Wednesday, March 06, 2013
So far, we've been talking about populations (level at which evolution occurs)
•Study of evolution in populations: MICROEVOLUTIONS
How do you get new species?
•One of the fundamental questions in MACROEVOLUTION
What is a species?
•You know: A species is the smallest fundamental unit in the Linnaean hierarchy - all
individuals of a given specific type
•BUT: Species means different things to different biologists.
•Biological Species Concept
o Biological species is a group of organisms that are (1) actually or potentially
interbreeding and (2) are reproductively isolated from other groups
o If you CAN or COULS mate and produce fertile offspring, you're in the same
•What is reproductive isolation?
o Prevention of gene flow between populations by genetically determined
differences between them.
o Something that prevents act of mating/production of viable offspring other than
o Parts font fit
o Different body sizes
o Different courtship rituals
o Genetic differences
• Cause offspring to be sterile (ex: mule)
• Male: mule donkey x female horse
Problems: Some very different groups CAN produce viable offspring.
• Liger: M Lion x F Tiger - sterile
• Tigon: M Tiger x F Lion - sterile
o Some guenon species can produce fertile offspring even though they look and
behave differently AND even have different number of chromosomes…
•Ecological species concept
o Emphasizes the role of natural selection in maintaining species boundaries
o Gene flow CAN occur, but separate species are recognizes because natural
selection acts against hybrid individuals.
o Ex: Baboon species are ecological species but not biological species
How different species arise
•Three modes of speciation
•Mode #1: ALLOPATRIC speciation: occurs when a population is divided by some type of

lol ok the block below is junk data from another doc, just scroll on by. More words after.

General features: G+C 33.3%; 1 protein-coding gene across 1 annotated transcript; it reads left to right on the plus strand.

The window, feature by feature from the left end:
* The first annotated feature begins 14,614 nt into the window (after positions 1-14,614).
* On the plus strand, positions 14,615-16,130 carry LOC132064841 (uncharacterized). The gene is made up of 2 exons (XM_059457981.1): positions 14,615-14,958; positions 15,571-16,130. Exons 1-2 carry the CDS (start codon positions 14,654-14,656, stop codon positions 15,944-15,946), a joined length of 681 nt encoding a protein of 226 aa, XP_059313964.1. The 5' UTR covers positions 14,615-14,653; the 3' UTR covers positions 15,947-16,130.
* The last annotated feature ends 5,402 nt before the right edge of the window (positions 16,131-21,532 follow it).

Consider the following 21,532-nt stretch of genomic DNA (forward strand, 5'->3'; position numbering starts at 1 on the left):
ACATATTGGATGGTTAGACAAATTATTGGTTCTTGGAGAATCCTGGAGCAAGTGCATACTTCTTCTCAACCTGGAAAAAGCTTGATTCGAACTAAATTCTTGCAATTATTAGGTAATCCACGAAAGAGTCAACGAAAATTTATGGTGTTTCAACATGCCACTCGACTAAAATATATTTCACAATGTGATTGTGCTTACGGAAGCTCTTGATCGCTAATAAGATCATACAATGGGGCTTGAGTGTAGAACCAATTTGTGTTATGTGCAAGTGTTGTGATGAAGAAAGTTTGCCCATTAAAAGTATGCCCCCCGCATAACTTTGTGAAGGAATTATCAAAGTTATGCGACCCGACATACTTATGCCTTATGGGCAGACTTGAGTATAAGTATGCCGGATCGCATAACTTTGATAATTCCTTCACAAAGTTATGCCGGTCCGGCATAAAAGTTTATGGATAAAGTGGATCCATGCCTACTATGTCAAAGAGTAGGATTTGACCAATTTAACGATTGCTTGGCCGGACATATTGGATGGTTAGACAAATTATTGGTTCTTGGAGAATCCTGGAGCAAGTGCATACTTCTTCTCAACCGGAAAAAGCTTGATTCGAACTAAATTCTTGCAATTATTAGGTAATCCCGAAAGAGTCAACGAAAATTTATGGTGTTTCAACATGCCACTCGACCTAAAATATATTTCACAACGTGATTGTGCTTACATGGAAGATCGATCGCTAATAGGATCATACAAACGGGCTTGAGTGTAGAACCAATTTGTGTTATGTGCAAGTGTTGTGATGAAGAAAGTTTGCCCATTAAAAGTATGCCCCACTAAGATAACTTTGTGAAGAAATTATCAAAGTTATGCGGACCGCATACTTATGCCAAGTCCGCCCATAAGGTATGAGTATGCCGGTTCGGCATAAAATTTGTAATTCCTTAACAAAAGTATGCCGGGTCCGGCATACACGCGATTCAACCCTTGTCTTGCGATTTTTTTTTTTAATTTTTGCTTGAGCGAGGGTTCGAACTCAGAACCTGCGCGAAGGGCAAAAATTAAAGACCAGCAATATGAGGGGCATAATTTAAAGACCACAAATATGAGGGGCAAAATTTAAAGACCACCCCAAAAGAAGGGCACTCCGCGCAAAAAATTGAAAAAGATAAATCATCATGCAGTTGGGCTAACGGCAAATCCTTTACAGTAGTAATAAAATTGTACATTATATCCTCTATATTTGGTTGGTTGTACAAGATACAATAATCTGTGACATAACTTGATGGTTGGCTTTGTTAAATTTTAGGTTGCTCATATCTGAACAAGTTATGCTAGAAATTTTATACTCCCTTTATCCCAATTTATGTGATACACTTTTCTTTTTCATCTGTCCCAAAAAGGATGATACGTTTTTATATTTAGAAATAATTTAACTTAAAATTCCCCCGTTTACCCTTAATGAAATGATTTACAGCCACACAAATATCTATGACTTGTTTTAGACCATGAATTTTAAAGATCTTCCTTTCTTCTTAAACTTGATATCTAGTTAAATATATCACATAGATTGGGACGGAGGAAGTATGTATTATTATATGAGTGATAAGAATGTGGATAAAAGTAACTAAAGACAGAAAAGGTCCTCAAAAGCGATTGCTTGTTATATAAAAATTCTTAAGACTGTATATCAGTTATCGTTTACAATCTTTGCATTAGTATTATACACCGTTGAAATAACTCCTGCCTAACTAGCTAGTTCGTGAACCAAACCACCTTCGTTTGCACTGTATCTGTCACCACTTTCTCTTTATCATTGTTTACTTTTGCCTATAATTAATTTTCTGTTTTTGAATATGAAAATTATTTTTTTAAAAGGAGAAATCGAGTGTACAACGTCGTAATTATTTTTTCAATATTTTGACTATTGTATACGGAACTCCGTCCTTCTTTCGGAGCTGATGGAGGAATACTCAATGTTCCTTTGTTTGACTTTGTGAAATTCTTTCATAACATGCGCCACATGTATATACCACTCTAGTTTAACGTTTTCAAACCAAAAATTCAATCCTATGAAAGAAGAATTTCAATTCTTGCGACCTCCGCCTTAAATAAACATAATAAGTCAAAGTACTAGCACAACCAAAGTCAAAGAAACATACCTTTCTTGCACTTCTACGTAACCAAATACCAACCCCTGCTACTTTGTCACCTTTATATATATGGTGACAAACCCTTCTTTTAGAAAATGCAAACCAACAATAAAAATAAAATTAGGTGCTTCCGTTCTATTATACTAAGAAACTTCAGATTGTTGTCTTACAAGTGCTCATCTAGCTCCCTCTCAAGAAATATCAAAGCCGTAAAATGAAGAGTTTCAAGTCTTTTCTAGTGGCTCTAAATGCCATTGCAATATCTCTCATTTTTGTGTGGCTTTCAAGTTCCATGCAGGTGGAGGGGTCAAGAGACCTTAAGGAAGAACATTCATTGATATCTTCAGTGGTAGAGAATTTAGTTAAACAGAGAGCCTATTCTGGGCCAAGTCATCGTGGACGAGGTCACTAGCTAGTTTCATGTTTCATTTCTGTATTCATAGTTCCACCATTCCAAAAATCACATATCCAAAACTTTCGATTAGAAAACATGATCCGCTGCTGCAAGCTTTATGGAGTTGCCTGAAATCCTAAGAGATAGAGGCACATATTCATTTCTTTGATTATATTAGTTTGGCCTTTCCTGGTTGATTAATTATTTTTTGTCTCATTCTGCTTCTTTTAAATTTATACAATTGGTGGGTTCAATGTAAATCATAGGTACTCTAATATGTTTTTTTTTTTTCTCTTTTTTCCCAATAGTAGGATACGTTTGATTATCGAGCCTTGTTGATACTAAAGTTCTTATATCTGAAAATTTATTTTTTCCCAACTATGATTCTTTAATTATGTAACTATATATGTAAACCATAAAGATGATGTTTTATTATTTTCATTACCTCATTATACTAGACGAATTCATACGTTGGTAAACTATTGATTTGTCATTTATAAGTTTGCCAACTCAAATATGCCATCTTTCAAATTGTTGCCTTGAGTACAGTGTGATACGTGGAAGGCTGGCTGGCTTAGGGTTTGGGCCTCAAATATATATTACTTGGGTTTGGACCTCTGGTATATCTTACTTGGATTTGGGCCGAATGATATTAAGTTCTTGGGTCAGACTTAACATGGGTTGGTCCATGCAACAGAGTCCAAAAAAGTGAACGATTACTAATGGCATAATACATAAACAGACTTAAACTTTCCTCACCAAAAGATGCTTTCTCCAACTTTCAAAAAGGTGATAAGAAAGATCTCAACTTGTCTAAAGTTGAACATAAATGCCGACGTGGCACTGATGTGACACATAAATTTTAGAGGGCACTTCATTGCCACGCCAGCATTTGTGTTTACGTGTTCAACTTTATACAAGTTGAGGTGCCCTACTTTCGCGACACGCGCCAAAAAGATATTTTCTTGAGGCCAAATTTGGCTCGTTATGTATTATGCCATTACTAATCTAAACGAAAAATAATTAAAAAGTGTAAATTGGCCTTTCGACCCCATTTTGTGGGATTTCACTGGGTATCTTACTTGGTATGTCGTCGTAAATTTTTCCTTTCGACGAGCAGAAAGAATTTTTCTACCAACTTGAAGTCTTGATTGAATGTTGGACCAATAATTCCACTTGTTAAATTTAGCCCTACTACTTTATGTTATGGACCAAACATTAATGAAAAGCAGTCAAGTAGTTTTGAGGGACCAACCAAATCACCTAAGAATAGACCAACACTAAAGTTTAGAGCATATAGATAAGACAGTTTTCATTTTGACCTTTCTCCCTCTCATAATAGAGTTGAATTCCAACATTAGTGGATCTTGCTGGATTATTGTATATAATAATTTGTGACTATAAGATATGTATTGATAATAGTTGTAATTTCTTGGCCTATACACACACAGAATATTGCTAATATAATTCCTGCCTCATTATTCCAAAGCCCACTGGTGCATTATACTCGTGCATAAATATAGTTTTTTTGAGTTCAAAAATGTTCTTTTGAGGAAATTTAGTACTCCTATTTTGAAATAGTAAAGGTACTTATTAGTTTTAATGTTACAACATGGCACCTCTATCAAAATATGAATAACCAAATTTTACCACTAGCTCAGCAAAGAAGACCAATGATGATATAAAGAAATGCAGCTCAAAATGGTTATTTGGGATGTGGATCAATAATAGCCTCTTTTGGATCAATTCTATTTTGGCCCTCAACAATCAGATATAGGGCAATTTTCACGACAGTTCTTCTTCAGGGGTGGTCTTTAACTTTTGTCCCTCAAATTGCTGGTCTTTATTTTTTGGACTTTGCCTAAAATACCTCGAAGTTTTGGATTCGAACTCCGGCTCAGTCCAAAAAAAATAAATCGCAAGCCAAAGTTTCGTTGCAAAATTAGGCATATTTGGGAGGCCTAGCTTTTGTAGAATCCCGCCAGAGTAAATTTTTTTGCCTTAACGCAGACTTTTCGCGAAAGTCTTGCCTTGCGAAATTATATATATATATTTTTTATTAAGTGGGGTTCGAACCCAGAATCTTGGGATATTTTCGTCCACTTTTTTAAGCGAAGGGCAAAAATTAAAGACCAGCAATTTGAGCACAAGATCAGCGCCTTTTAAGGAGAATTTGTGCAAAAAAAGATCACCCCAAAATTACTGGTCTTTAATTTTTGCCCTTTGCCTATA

physical barrier (river, mountain range, ocean) and then the separated populations diverge
•Mode #2: PARAPATRIC speciation: occurs when two populations are physically
adjacent, but adapt to different environmental conditions over time. Hybrid zones occur
between different species ranges.
•Mode #3: SYMPATRIC speciation: individuals of a single population in one habitat
gradually diverge over time (no large-scale spatial separation or physical barrier- rare) o Tree hopper: six sympatric species. Each lays eggs on different genus of host
plant in same forest. Eggs hatch at different times in response to spring sap flow.
Diff. species reach sexual maturity and mate at different times.
• In each of these three modes of speciation, one ancestral species gave rise to two or
more descendant species.
o Cladogenesis: speciation by splitting of lineages
• Adaptive Radiation: Special type of cladogenesis, Rapid series of multiple
cladogenic events. Often occurs following colonization of new landmass.
Primate Example: Lemurs.
Anagenesis: gradual transformation of one species into another. How you decide
where to recognize a species boundary is a problem… (How much change do you
need in order to tell which is a different species?)
• What is an Adaptation?
o Any trait that increases an organism's fitness (lifetime reproductive potential)
• Do adaptations have to arise by natural selection?
o No, but they must be maintained by natural selection (because adaptations by
definition beneficial/increase fitness)